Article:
If you were a benevolent dictator with $12 billion to splurge on fixing the healthcare system (the equivalent of Queensland’s health budget), what would be the fairest and best way of spending the funds? This was the challenge given to speakers at an Australian Centre for Health Services Innovation (AusHSI) Thought Leaders Forum in Brisbane […]

Public-private hospital partnerships are risky business

August 1, 2013

Stephen Duckett writes: Public-private partnerships for new hospital developments are again in vogue in Australia, with recent announcements that Sydney’s new northern beaches hospital and the new Sunshine Coast University Hospital will be developed under those arrangements. Such partnerships can have a variety of forms. One model is for a private company to take responsibility for both building a […]

The Health Wrap: the tobacco stain, wicked obesity problems, a new Aboriginal health vision and more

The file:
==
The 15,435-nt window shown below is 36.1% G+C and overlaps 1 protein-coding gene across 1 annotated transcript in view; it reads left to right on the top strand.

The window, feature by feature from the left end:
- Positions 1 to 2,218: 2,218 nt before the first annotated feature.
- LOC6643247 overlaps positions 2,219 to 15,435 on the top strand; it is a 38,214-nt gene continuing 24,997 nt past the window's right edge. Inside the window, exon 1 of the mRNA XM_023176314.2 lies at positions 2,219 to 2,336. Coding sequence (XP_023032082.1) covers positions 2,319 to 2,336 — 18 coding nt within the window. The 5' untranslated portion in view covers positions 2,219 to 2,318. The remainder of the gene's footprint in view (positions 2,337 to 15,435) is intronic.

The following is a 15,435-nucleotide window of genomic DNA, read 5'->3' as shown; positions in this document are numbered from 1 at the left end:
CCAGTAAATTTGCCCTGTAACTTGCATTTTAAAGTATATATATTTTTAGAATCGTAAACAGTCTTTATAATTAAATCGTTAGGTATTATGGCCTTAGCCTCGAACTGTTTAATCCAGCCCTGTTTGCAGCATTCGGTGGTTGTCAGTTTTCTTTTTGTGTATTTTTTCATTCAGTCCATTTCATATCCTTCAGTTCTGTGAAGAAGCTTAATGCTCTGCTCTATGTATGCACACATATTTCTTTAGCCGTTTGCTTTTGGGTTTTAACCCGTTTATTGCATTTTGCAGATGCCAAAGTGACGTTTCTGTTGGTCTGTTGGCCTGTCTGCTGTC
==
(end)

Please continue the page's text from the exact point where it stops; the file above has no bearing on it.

July 26, 2013

This week’s Health Wrap has been prepared by Melissa Davey, former SMH journalist, prolific tweeter and keen public health observer who has joined me at the Sax Institute in the new role of Communications Manager. This expansion of the Croakey Health Wrap team is well timed given the amount of health news being produced and […]

Will the buck stop with Rudd on fixing the hospital system?

June 27, 2013

Robert Wells writes: One of the key platforms of the first Rudd government was to reform the health and hospital system. The key message from then-prime minister Kevin Rudd was that the health, and particularly hospitals, system would be “fixed” within two years of the 2007 election. If the health system didn’t improve – and […]